Mozilla Gigabit Community Fund: Supporting Local Innovation in Chattanooga and Kansas City

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Exploring the potential of advanced networks

Today we’re proud to announce the launch of the Mozilla Gigabit Community Fund—a project in partnership with the National Science Foundation (NSF) and US Ignite, that will support local innovators in Chattanooga and Kansas City as they build real-life open source applications for gigabit networks.

The Fund will help transform these cities into “living laboratories” for experimentation and development of public benefit uses for gigabit technologies. Mozilla will establish Hive Learning Communities in Chattanooga and Kansas City, similar to its Hive Learning Networks in NYC, Chicago, Toronto and Pittsburgh, where organizations collaborate around shared goals in digital learning and making, and economic opportunities.

The Gigabit Community Fund follows the Mozilla Ignite Apps Challenge program, which supported 22 teams working on gigabit app prototypes across the country. The new $300,000 fund aims to bring discoveries out of the lab and into the field to help move prototypes to Minimum Viable Pilots and get tools in the hands of users. In each city, two, 12-week pilot periods will run, with up to 10 projects receiving awards between $5,000 and $30,000.

“Gigabit networks have the potential to change how we live, work, learn and interact on the web, much like the the switch from dial-up to broadband did,” says Mark Surman, Executive Director of Mozilla. “The educators, developers, students and other inventive thinkers in these leading gigabit economies have a unique opportunity to help shape the web of the future, in ways that can help us all know more, do more and do better.”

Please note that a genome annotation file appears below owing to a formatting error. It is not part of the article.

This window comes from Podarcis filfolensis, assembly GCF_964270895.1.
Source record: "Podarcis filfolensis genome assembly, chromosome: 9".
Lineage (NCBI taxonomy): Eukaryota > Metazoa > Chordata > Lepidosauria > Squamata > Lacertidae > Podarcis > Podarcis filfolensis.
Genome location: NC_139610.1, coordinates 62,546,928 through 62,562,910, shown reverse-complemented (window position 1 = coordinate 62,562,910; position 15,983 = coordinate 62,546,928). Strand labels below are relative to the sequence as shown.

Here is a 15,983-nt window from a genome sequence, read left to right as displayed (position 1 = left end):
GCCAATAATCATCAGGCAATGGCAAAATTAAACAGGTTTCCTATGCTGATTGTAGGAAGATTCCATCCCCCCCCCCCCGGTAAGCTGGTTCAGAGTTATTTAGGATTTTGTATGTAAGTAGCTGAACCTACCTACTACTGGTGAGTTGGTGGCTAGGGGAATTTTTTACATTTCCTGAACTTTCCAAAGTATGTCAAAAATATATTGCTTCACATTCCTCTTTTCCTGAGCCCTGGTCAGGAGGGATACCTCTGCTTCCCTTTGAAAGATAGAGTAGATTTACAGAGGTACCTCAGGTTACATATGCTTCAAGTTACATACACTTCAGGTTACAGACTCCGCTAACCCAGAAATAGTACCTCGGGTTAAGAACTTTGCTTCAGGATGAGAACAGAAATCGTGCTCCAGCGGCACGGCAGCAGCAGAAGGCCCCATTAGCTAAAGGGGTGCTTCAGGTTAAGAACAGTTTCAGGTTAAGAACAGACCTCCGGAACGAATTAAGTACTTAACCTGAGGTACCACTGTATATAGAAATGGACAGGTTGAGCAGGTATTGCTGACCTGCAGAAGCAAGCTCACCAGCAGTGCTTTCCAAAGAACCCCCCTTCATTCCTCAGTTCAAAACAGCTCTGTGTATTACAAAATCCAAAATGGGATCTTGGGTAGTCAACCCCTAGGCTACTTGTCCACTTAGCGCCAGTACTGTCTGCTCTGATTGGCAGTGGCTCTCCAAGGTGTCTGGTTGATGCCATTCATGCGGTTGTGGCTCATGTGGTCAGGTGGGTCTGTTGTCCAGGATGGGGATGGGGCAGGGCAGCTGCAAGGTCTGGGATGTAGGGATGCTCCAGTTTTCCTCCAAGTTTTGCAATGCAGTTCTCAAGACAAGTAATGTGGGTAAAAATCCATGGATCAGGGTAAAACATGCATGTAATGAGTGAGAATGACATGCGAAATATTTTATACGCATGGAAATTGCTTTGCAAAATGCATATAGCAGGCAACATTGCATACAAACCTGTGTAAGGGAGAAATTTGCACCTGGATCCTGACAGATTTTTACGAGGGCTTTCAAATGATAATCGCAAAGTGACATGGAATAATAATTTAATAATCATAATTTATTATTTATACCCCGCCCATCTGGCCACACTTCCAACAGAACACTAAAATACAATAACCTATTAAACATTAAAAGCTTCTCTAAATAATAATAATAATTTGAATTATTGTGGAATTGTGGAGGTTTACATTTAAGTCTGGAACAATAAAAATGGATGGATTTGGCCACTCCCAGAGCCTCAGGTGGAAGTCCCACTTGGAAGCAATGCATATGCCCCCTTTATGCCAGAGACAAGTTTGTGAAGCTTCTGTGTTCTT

The Fund will support applications that are rooted in the local community, and that are pragmatic, deployable in the near term, have measurable impact, and are re-usable and shareable with others.

The official announcements are being made at kick-off events in both cities: today in Chattanooga and on Feb. 13 in Kansas City. At each event, representatives from Mozilla, NSF and the Department of Education will be joined by city mayors and other local organizations to learn about the program and begin to formulate potential collaborations and projects.

How to get involved:

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